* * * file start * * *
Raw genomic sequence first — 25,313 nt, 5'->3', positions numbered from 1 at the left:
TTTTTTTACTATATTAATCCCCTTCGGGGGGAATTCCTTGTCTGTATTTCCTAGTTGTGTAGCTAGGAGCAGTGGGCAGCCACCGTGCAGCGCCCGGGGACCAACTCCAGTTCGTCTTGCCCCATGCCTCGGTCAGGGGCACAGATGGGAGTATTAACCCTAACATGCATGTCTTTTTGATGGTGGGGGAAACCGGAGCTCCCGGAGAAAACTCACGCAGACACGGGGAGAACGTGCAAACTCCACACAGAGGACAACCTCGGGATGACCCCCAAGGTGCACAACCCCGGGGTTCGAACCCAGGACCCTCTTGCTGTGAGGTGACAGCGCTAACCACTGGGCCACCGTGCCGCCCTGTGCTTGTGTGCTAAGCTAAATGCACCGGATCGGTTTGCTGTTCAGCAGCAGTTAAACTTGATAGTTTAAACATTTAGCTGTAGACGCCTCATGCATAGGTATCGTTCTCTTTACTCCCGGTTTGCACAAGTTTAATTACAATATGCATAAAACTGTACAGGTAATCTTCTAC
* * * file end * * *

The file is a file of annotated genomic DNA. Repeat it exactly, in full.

Raw genomic sequence first — 25,313 nt, 5'->3', positions numbered from 1 at the left:
TTTTTTTACTATATTAATCCCCTTCGGGGGGAATTCCTTGTCTGTATTTCCTAGTTGTGTAGCTAGGAGCAGTGGGCAGCCACCGTGCAGCGCCCGGGGACCAACTCCAGTTCGTCTTGCCCCATGCCTCGGTCAGGGGCACAGATGGGAGTATTAACCCTAACATGCATGTCTTTTTGATGGTGGGGGAAACCGGAGCTCCCGGAGAAAACTCACGCAGACACGGGGAGAACGTGCAAACTCCACACAGAGGACAACCTCGGGATGACCCCCAAGGTGCACAACCCCGGGGTTCGAACCCAGGACCCTCTTGCTGTGAGGTGACAGCGCTAACCACTGGGCCACCGTGCCGCCCTGTGCTTGTGTGCTAAGCTAAATGCACCGGATCGGTTTGCTGTTCAGCAGCAGTTAAACTTGATAGTTTAAACATTTAGCTGTAGACGCCTCATGCATAGGTATCGTTCTCTTTACTCCCGGTTTGCACAAGTTTAATTACAATATGCATAAAACTGTACAGGTAATCTTCTAC